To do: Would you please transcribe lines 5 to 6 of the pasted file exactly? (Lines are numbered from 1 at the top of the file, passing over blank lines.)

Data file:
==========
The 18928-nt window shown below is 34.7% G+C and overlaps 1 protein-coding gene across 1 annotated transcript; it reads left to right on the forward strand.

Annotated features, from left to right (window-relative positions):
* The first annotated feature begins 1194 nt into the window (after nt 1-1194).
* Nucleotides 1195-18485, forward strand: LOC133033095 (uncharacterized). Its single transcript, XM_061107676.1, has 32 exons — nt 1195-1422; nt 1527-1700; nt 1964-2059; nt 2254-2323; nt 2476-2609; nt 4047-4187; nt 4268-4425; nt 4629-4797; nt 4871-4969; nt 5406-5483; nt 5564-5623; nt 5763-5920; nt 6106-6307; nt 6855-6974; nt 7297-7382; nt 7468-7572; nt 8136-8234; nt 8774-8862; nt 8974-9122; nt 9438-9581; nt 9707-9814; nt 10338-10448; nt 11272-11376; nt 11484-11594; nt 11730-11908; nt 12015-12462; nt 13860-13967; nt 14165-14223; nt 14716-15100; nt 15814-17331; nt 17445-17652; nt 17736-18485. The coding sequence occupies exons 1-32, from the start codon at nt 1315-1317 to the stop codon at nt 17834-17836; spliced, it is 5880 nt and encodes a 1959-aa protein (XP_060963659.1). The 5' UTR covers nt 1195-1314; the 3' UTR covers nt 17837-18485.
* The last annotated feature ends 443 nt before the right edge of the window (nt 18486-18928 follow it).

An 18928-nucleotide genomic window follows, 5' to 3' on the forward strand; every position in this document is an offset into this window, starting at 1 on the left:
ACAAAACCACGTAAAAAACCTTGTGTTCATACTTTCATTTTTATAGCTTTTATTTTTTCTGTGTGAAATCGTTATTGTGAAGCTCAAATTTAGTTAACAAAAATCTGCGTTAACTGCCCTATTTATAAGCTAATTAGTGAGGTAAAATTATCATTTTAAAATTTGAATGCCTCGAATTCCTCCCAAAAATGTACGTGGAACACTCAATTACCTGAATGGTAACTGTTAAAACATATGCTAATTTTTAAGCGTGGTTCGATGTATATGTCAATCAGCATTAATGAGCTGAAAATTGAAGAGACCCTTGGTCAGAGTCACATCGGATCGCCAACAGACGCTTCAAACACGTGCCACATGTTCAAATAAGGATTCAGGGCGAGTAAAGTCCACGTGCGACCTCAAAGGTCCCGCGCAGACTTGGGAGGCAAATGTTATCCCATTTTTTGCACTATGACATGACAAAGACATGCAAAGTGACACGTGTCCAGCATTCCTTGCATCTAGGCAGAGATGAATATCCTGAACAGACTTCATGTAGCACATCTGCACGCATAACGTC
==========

* The last annotated feature ends 443 nt before the right edge of the window (nt 18486-18928 follow it).

An 18928-nucleotide genomic window follows, 5' to 3' on the forward strand; every position in this document is an offset into this window, starting at 1 on the left: